During World War II, it did not take mission planners in the Pacific theater of operations long to discover that special operations and submarines were made for each other. In a theater covering a third of the globe, with islands scattered from the Aleutians down to the Solomons, submarines were the ideal means to covertly transport supplies to guerillas and coast watchers and carry specially trained Amphibious Scouts and Raiders (or Navy Scouts and Raiders), Naval Combat Demolition Units (NCDUs), Underwater Demolition Teams (UDTs), and other special operations units to hostile beaches to conduct reconnaissance or sabotage missions. Because they participated in the famous Makin Raid by Carlson’s Raiders in 1942, the USS Argonaut and the USS Nautilus are arguably the two most famous submarines that conducted special operations during this war. But there is a lesser-known submarine that has the distinction of conducting special operations in not just one, but three wars: World War II, the Korean War, and the Vietnam War. That submarine was the USS Perch (SS-313).
Later, the Perch participated in wolf-pack patrols against enemy shipping and in lifeguard duty supporting B-29 raids off the Japanese coast, among other tasks. It entered the world of special operations on its fifth war patrol on March 12, 1945, when it was tasked with delivering 11 Australian commandos on a reconnaissance mission in the Dutch East Indies.
Perch was one of the longest-serving submarines in the U.S. Navy. Launched on Sept. 12, 1943, and commissioned on Jan. 7, 1944, it was finally, permanently decommissioned 27 years later, on Dec. 1, 1977, when it was struck from the Naval Register. During the course of its service, the many classifications of the submarine with pennant number 313 – submarine (SS), submarine transport (SSP), transport submarine (ASSP), submarine transport (APSS), transport submarine (LPSS), and finally, prior to being struck from the list, unclassified miscellaneous submarine (IXSS) – all-too-briefly summarize the wide range of roles of this boat.
In World War II, the Perch earned four battle stars. In the Korean War, it earned one battle star and was one of only two submarines to be awarded the Submarine Combat Insignia. In addition, its commanding officer, Lt. Cmdr. R.D. Quinn, received the Bronze Star for actions during a special operations mission, the only submarine commander in that conflict to be awarded a combat decoration. During the Vietnam War, the Perch helped train special operations units, participated in a variety of search and rescue and special operations missions, and conducted what is regarded as the last surface combat action by a U.S. Navy submarine. In the late 1960s, it served as a Naval Reserve training submarine and finally as a submarine transport.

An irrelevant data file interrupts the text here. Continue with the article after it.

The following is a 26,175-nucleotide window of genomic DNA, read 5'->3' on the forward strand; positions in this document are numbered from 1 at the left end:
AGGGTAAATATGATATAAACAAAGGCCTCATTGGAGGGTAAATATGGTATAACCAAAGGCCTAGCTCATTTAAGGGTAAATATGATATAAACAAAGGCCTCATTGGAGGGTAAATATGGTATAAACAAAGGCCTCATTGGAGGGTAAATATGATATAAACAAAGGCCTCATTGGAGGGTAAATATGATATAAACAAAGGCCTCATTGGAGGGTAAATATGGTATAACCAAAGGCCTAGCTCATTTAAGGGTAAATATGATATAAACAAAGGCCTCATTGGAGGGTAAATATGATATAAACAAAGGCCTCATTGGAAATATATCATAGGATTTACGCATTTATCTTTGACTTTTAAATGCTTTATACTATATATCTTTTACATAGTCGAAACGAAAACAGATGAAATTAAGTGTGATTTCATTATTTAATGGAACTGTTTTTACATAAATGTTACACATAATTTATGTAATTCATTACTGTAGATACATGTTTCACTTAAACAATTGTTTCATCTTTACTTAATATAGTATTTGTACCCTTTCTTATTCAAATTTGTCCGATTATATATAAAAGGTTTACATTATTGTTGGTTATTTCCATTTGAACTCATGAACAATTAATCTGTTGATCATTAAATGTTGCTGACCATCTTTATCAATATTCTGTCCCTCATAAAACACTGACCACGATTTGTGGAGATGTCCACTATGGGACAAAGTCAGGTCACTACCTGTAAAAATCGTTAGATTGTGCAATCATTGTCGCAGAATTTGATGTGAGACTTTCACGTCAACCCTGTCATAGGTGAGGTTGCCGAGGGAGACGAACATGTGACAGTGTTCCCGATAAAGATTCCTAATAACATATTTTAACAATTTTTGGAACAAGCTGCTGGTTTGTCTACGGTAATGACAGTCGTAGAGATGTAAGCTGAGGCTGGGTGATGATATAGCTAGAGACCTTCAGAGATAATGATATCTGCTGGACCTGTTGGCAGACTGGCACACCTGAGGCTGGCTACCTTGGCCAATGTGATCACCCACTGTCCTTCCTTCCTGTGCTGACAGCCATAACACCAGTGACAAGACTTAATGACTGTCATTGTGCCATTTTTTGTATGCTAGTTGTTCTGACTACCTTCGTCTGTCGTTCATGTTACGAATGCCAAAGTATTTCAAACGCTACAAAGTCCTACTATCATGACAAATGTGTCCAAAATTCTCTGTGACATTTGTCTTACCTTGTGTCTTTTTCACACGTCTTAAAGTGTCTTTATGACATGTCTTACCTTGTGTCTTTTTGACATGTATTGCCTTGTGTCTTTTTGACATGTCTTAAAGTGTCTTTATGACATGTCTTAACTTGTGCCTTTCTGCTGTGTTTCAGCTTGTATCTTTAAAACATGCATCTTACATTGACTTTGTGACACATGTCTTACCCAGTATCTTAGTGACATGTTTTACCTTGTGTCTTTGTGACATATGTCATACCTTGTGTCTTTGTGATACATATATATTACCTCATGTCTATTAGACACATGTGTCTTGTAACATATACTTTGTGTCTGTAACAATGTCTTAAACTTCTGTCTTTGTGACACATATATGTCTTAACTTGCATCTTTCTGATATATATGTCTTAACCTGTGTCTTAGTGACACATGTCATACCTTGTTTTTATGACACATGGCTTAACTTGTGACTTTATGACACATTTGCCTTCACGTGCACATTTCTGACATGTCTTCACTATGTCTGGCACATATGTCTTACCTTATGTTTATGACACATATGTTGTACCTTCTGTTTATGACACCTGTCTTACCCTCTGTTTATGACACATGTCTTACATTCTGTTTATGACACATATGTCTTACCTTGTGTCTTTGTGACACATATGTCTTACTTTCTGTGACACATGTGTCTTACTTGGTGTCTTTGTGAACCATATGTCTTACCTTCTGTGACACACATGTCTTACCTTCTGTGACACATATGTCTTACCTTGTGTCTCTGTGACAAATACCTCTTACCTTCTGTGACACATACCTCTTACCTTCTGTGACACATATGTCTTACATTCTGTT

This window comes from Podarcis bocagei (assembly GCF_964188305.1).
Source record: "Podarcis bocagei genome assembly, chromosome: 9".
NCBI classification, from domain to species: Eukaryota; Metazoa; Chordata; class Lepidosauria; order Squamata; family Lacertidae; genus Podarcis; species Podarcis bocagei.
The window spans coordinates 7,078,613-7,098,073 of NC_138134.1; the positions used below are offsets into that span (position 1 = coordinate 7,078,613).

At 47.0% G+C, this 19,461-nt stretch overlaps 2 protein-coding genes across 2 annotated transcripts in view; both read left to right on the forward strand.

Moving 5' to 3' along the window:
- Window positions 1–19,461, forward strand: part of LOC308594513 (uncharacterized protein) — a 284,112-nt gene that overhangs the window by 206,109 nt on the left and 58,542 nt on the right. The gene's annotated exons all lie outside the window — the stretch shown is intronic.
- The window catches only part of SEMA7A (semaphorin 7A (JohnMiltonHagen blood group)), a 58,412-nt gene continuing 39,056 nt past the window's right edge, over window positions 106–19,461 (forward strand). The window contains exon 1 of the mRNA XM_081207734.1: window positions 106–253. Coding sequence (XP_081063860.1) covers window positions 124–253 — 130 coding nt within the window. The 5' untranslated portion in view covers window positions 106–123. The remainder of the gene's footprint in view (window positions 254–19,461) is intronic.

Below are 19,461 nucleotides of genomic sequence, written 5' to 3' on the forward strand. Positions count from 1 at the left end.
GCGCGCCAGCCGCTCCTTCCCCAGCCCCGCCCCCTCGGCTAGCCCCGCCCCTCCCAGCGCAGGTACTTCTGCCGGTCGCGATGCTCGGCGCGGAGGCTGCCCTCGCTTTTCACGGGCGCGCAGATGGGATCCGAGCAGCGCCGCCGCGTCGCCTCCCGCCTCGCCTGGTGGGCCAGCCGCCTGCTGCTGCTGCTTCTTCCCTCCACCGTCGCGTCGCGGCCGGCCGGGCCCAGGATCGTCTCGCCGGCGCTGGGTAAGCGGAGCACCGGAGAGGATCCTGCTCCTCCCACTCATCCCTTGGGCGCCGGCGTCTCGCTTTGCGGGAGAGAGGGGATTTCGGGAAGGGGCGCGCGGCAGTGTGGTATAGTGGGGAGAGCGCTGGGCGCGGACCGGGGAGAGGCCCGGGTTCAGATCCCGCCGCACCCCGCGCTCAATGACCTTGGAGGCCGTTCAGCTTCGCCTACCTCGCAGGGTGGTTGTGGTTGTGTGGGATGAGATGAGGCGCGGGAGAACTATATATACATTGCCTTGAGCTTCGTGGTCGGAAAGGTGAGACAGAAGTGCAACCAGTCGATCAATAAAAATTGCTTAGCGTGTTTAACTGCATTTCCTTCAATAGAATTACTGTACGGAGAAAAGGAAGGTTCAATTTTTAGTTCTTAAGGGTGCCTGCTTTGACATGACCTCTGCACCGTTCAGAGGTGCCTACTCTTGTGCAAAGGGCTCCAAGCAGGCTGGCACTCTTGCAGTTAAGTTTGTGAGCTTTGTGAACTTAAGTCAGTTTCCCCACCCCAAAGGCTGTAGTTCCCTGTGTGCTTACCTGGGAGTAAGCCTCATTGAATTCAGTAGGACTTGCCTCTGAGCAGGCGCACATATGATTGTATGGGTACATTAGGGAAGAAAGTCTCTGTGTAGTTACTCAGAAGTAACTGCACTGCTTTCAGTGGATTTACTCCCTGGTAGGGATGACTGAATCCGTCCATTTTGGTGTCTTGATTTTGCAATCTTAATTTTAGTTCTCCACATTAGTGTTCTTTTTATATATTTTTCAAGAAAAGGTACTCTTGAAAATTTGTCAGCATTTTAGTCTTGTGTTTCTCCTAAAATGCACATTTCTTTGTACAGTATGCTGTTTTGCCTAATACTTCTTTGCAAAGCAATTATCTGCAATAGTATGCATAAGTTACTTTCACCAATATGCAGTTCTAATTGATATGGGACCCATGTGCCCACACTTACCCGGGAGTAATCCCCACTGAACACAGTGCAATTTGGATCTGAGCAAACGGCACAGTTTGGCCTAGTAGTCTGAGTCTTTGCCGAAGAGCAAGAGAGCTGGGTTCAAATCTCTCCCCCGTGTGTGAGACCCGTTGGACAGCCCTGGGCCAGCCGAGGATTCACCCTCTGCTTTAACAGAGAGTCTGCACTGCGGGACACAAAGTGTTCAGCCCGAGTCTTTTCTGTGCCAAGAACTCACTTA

SS-313 was the second boat to carry the name Perch. The first USS Perch (SS-176) was a Porpoise-class submarine scuttled in March 1942 after being severely damaged in action off the coast of Java, Indonesia. SS-313 was one of 41 Balao-class fleet submarines built by the Electric Boat Company in Groton, Conn. The Balao class, comprising 120 boats, almost all named after fish species, was the largest submarine class in U.S. Navy history. The Balao were successors to the Gato class, and these two classes were responsible for most of the U.S. Navy’s submarine action in World War II. The Perch entered the war at the end of April 1944. On its first war patrol, the Perch damaged a tanker and was damaged by depth charges dropped from the tanker’s escort. The Perch survived and, on its second mission, scored its first success with the sinking of a trawler off Surigao Strait in the Philippines at the end of June. Later, the Perch participated in wolf-pack patrols against enemy shipping and in lifeguard duty supporting B-29 raids off the Japanese coast, among other tasks. It entered the world of special operations on its fifth war patrol on March 12, 1945, when it was tasked with delivering 11 Australian commandos on a reconnaissance mission in the Dutch East Indies. During that mission, a 300-ton coastal freighter spotted the Perch. A surface battle ensued and the Perch sank the freighter with its deck gun. A sixth war patrol found the Perch in the Java Sea. An attack on a two-ship convoy almost ended in disaster when the Japanese escort discovered the Perch and subjected it to a severe depth charging that caused major damage but did not sink it. Its final war patrol was escort duty off the coast of Japan, and during that patrol it rescued two fighter pilots. When Japan surrendered, the Perch returned to the United States, arriving at Hunter’s Point, Calif., on Sept. 8, 1945.
In this new configuration, the Perch had accommodations for 115 troops, and the hangar could accommodate a landing vehicle tracked (LVT) capable of carrying a jeep and towed 75 mm cannon or eight 10-man rubber boats.
She was decommissioned in January 1947 and placed on reserve fleet status. The following year, in May, the Perch was redesignated a submarine transport (SSP-313), recommissioned, and placed on active duty attached to the U.S. Pacific Fleet. For six months in 1948 she was in the Mare Island Naval Shipyard where she was rebuilt to specifications according to her new role as a troop carrier. Her sleek lines were remodeled and her afterdeck was fitted with a protected hangar deck. Though the hangar deck would be invaluable in her new role, it unfortunately created a gigantic, suggestive, bulbous hump right behind the conning tower. The sight of the once-slender submarine now with a distended afterdeck caused the boat to become a laughing stock of the fleet and be labeled “The Pregnant Perch,” amongst other, unprintable, names.